Brilliantly-written book about family, friendships, and relationships colored by lingering racism in the 1980s southern United States.

Synopsis

One phone call from Renny to come home and “see about” the capricious Ava, and Californian Celia Wakefield decides to overlook her distressful past in the name of friendship and head back to the South. For three reflective days at Renny’s lake house in Heber Springs, Arkansas, the three childhood friends reunite and examine life, love, marriage, and the ties that bind, even though Celia’s personal story has yet to be healed.

When the past arrives at the lake house door in the form of her old boyfriend, Celia revisits the life she’d tried to outrun. As the idyllic coming of age on her family’s ancestral grounds in bucolic Como, Mississippi unfolds, Celia realizes there is no better place to accept what happened in young adulthood than in this circle of introspective friends who have remained beside her throughout the years.

Theirs is a friendship that can talk any life sorrow into a comic tragedy, even Celia’s great heartbreak over the loss of her childhood friend, Little Tea. But changing times are full of surprises. From them, will Celia learn that friendship has the ability to triumph over history?

What a brilliant book! Little Tea has so many layers that I don't know where to begin.

 

In essence, it tells the story of Celia Wakefield, who had a liberal upbringing on a plantation in Mississipi in the 1980s, despite the lingering racism against the Blacks. She has a happy life with her best friend, Little Tea (who is Black) until a terrible tragedy occurs which causes her to flee her home state and never look back.

 

The book begins with Celia and her close friends Renny and Ava, now nearly 50 years old, meeting for a weekend at Mississippi after a long time. Returning to the seat of her tragedy causes many memories to unfurl, which are described in flashback chapters.

 

The reason for the meeting is to help Ava figure out how to fix her failing marriage. Although the three women are completely different in terms of personality, they have managed to remain friends for over 30 years.

 

The undisputed heroine of the book is Little Tea, who stole my heart with her confidence in the face of discrimination. But what happens at the very end was a shocker for me. Can people get over their prejudices and change that much?

 

It was interesting to read about the culture of Southerners and how they consider everything outside their state as foreign. Celia's mother made a special impression on me. Her dignity and grace in the face of everything is inspiring. She belongs to a time when brushing things under the carpet was preferable to speaking about it, even in front of family.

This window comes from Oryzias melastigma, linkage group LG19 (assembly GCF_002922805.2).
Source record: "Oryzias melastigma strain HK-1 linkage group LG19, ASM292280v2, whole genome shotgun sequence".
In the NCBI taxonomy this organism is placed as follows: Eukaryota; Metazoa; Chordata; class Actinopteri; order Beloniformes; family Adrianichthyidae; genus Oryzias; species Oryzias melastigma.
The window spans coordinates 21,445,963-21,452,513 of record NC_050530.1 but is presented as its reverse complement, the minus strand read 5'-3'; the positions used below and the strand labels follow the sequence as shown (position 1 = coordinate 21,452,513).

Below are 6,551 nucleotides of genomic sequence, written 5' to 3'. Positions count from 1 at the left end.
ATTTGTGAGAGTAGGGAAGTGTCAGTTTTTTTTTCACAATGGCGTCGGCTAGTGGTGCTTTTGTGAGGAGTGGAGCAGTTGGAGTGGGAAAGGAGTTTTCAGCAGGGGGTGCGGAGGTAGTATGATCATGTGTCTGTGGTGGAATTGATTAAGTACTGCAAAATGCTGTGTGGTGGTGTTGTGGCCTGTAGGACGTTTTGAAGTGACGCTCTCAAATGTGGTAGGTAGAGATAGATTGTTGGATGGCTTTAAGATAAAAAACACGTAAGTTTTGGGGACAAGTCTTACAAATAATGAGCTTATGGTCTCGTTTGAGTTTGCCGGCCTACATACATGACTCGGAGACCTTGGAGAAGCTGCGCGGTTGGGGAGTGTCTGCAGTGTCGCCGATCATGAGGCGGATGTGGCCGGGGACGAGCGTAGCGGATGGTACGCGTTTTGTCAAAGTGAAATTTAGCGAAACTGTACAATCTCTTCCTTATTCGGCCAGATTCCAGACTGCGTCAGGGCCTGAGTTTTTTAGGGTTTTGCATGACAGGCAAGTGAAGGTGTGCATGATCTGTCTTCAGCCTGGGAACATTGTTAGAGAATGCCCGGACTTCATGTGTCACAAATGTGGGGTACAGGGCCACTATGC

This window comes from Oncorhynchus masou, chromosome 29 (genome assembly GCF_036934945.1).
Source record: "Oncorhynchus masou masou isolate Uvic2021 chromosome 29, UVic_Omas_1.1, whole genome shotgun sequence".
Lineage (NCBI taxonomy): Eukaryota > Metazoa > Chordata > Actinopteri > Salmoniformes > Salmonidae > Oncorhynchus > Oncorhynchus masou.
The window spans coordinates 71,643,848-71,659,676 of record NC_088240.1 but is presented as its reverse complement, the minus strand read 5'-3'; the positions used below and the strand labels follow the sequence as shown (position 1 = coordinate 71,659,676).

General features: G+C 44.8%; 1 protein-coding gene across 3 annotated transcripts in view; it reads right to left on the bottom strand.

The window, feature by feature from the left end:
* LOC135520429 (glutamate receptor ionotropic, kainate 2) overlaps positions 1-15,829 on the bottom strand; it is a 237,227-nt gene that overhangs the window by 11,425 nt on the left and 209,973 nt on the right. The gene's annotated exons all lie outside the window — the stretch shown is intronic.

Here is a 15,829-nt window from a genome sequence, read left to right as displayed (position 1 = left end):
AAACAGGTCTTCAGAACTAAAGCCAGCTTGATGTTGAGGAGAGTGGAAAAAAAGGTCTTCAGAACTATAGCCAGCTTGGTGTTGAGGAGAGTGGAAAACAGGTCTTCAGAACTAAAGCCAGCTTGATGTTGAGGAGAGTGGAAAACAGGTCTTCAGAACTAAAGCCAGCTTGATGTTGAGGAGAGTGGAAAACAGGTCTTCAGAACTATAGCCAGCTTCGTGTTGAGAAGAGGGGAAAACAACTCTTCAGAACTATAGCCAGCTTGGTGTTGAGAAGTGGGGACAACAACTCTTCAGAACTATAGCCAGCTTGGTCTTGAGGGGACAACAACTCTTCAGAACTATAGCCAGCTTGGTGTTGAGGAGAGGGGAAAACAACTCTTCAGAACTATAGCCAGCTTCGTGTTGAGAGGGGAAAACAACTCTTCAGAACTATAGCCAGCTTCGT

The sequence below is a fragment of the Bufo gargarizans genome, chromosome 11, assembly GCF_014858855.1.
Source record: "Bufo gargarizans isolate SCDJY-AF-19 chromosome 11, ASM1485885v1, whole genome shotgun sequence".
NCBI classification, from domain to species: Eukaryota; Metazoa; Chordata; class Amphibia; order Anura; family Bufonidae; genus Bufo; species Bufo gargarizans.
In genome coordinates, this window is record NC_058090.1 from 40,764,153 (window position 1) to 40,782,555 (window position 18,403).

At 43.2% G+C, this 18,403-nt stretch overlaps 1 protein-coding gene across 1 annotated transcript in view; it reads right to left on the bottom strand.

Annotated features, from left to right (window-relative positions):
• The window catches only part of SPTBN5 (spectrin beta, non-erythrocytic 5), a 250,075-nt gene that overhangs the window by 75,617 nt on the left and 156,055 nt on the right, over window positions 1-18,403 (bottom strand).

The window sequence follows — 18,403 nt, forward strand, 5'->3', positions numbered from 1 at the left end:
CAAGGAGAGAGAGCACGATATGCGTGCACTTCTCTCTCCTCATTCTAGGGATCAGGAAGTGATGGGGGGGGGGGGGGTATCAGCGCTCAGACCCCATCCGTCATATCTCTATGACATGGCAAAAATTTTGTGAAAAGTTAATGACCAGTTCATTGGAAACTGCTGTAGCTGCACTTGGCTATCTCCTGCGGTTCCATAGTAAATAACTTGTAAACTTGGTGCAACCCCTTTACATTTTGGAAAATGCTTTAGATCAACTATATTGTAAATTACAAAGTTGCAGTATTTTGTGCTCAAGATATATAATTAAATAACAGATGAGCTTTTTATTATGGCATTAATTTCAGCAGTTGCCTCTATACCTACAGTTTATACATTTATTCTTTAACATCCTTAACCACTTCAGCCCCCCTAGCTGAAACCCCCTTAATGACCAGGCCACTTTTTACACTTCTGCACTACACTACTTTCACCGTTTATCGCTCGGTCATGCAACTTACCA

The author's language and writing style is so accomplished that I don't know how to do her justice. She describes feelings, perspectives, and relationships with a skill that makes you want to pause and think instead of rushing through the book.

 

This isn't a quick and light read. It is a book to be savored, little by little. The author describes all the characters and their side stories one by one without losing the main plot or the attention of the reader.

 

In the end, you're not sure if you feel sorry for Celia's naivete or admire her fortitude. I'm still trying to decide if she was right to escape it all to a far-off place or she should have come back at some point to resolve the pain and betrayal.

 

There's much to chew over in this sensitive portrayal of friendships and family. Highly recommended if you want an elevating but non-preachy book!

Reedsy.com

Celia, Ava and Renny have been friends since they were 10, but time and tragedies caused Celia to leave her southern roots for California. When she receives a call from Renny to come home, that Ava needs help, Celia decides to put her past aside to help her friend. Three days together at Renny’s lake house causes Celia to revisit a life and path she tried to outrun and to reflect on her life, her past, and all its relationships and tragedies.

 

This book surely shows that Fullerton is a queen of Southern literature. Her vivid descriptions of Como and Memphis had me living the story right along with each character, I was running along the bank of the lake right along with Celia and Little Tea, dancing at the harvest party with Tate, and sitting on the lake house porch right along with Renny, Celia and Ava sharing a drink. The stand out for me is the emotions behind the story; this is a book that will make you think. The flashbacks are set in 80’s, but it feels like it should be much earlier, especially regarding race relations. I loved how this had me really see how the area is still so dated in its beliefs and perceptions reflecting earlier times in history. This the jaw-dropping ending literally had me yelling out loud. This is a book I could not put down. I highly recommend this story; it will take you on a roller coaster of emotions. 

The Book Review Crew: Authors on the Air

© 2020 Claire Fullerton